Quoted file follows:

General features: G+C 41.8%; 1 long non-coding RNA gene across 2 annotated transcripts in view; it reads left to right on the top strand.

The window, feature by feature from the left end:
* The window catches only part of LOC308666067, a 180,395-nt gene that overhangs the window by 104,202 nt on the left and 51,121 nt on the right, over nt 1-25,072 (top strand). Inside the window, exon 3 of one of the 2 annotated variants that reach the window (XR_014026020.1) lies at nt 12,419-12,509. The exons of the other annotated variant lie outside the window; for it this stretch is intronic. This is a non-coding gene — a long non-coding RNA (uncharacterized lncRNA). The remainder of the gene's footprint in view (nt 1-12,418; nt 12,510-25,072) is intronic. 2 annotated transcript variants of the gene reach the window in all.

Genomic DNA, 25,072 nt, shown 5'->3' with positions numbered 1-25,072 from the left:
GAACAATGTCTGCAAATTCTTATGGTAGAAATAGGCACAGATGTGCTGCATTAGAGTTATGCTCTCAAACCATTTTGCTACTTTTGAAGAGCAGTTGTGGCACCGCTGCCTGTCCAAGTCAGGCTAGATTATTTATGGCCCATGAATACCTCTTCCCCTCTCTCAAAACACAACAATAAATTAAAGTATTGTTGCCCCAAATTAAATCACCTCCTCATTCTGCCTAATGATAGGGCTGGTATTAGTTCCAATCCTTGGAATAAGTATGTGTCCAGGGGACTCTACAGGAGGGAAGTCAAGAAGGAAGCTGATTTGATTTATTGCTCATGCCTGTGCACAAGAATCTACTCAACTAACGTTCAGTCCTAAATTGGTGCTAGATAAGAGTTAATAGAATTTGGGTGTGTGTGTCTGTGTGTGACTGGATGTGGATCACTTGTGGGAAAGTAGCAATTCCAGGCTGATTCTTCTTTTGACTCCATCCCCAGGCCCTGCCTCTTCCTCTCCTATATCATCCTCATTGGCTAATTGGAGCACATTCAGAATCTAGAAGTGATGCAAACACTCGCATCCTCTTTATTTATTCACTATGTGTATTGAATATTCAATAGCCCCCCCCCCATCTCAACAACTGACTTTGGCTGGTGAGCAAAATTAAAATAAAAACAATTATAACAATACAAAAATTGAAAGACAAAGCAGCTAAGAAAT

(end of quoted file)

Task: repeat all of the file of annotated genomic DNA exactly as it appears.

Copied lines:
General features: G+C 41.8%; 1 long non-coding RNA gene across 2 annotated transcripts in view; it reads left to right on the top strand.

The window, feature by feature from the left end:
* The window catches only part of LOC308666067, a 180,395-nt gene that overhangs the window by 104,202 nt on the left and 51,121 nt on the right, over nt 1-25,072 (top strand). Inside the window, exon 3 of one of the 2 annotated variants that reach the window (XR_014026020.1) lies at nt 12,419-12,509. The exons of the other annotated variant lie outside the window; for it this stretch is intronic. This is a non-coding gene — a long non-coding RNA (uncharacterized lncRNA). The remainder of the gene's footprint in view (nt 1-12,418; nt 12,510-25,072) is intronic. 2 annotated transcript variants of the gene reach the window in all.

Genomic DNA, 25,072 nt, shown 5'->3' with positions numbered 1-25,072 from the left:
GAACAATGTCTGCAAATTCTTATGGTAGAAATAGGCACAGATGTGCTGCATTAGAGTTATGCTCTCAAACCATTTTGCTACTTTTGAAGAGCAGTTGTGGCACCGCTGCCTGTCCAAGTCAGGCTAGATTATTTATGGCCCATGAATACCTCTTCCCCTCTCTCAAAACACAACAATAAATTAAAGTATTGTTGCCCCAAATTAAATCACCTCCTCATTCTGCCTAATGATAGGGCTGGTATTAGTTCCAATCCTTGGAATAAGTATGTGTCCAGGGGACTCTACAGGAGGGAAGTCAAGAAGGAAGCTGATTTGATTTATTGCTCATGCCTGTGCACAAGAATCTACTCAACTAACGTTCAGTCCTAAATTGGTGCTAGATAAGAGTTAATAGAATTTGGGTGTGTGTGTCTGTGTGTGACTGGATGTGGATCACTTGTGGGAAAGTAGCAATTCCAGGCTGATTCTTCTTTTGACTCCATCCCCAGGCCCTGCCTCTTCCTCTCCTATATCATCCTCATTGGCTAATTGGAGCACATTCAGAATCTAGAAGTGATGCAAACACTCGCATCCTCTTTATTTATTCACTATGTGTATTGAATATTCAATAGCCCCCCCCCCATCTCAACAACTGACTTTGGCTGGTGAGCAAAATTAAAATAAAAACAATTATAACAATACAAAAATTGAAAGACAAAGCAGCTAAGAAAT